Tapas and Albariño: A Winning Combination #WinePW

Whether it says Albariño or Rias Baixas, you have a refreshing wine, summer in your glass.

Wine Pairing Weekend Blogging Group Explores the Refreshing White Wines of Spain and Portugal
This month, our Wine Pairing Weekend group is off on a virtual trip the the coastal regions of Spain and Portugal to enjoy the refreshing white wines available from the region. Bonus: since they are less familiar in the US, many of these wines are both delicious and very affordable!

You can scroll further down in this post for links to all our blog posts from the group. My wine this month is a refreshing wine made from the Albariño grape, and I’ll be trying my hand at serving tapas at home. You just might find something worth trying before the summer is out.

What is/are Tapas Anyway?
Wikipedia defines tapas this way:

“A tapa (Spanish pronunciation: [ˈtapa]) is an appetizer or snack in Spanish cuisine and translates to small portion of any kind of Spanish cuisine. Tapa may be cold (such as mixed olives and cheese) or hot. In some bars and restaurants in Spain and across the globe, tapas have evolved into a more sophisticated cuisine. Tapas can be combined to make a full meal.”

The above definition is certainly informative, but I think the Urban dictionary here is way more fun:

“Tapas; an unfulfilling, miniscule, whore of a food that is as overpriced as it is unfulfilling. Involves foodstuffs that are halved and then halved and then halved about 10 more times, so that it can be ‘shared’.”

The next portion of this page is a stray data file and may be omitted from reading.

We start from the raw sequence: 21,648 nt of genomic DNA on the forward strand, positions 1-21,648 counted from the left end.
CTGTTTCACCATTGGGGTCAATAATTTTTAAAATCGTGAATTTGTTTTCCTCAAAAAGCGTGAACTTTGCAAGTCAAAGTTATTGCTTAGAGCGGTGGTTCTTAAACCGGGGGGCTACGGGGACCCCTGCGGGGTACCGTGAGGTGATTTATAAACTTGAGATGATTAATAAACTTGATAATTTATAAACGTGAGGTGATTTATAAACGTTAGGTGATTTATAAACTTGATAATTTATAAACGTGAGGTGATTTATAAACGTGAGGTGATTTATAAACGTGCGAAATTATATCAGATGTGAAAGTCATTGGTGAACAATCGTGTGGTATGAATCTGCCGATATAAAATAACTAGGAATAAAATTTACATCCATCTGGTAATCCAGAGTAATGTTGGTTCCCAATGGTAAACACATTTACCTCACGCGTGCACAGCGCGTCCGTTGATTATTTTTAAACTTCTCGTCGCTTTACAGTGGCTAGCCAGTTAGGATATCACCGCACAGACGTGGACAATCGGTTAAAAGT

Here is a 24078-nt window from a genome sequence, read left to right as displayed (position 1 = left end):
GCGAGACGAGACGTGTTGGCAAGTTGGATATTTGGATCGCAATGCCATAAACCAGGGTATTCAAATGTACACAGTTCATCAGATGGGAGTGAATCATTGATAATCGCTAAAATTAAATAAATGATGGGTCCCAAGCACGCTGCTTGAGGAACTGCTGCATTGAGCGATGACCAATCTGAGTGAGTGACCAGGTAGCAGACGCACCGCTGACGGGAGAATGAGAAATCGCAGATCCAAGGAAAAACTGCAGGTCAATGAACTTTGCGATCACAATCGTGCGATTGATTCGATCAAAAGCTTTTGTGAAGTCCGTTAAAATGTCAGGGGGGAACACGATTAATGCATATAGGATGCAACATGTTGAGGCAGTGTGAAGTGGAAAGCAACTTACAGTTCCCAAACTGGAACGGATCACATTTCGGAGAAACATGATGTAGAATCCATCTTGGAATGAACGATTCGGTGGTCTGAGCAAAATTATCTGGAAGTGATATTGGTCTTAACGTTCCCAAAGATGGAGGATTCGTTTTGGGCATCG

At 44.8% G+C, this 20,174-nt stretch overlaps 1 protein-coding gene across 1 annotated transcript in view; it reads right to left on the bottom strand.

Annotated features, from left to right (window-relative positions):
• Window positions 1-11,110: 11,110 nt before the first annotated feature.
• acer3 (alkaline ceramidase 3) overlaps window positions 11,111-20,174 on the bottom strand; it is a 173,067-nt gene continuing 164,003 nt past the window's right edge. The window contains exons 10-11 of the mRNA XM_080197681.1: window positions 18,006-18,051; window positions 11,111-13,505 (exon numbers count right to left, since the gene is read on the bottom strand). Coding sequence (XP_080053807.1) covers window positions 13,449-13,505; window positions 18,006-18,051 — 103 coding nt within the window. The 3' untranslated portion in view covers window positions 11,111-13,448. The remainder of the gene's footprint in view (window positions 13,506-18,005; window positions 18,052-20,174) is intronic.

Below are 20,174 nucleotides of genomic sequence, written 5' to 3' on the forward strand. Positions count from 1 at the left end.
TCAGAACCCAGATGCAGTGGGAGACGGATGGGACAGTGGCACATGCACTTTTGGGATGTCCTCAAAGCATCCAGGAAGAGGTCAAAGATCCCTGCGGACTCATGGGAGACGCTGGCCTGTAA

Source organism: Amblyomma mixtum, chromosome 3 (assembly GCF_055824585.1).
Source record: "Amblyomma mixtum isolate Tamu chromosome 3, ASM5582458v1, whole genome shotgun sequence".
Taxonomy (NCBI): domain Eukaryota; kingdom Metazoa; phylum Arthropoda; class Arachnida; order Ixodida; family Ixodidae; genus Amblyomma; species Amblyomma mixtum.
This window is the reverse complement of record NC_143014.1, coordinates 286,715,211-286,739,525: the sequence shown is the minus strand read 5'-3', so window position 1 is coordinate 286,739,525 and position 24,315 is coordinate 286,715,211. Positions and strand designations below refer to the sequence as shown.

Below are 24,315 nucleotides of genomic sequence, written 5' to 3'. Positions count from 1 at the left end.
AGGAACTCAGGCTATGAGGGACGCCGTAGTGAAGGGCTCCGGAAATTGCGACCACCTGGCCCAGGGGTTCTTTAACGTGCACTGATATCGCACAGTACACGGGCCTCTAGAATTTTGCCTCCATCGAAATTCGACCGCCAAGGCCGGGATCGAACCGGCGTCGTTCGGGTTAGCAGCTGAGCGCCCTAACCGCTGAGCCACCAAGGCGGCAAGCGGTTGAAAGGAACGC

Best reason to make Tapas at home – it’s fun and relaxing to enjoy an extended evening enjoying all the flavors and textures in various small bites. Multiple courses encourage more time for easy conversation.

Best reason to go out for Tapas – Four Tapas = 4 x the grocery shopping, 4 x the cooking, 4 x the dishes….

Look to the far top left on the map. Rias Baixas is located close to the cold North Atlantic, the wines are guaranteed to be fresh and lively! Map courtesy of http://www.winefolly.com

Rias Baixas and Albariño
Rias Baixas is a region in Spain right on the western Atlantic Coast (just north of the border with Portugal). In contrast to the hot interior, the coastal region is quite cool with a maritime (moist and cool) climate.  It’s called “Green Spain” in part because it looks more like Ireland than the rest of the interior of Spain!

As in much of Europe, most wines in Spain and Portugal are named for the town or region of their origin. If you see a Spanish white wine labeled “Rias Baixas”, it’s made from Albariño. Some wineries have caught on that their international customers appreciate the grape name being on the label as well as the town, so you can see both being used.

Granbazán Winery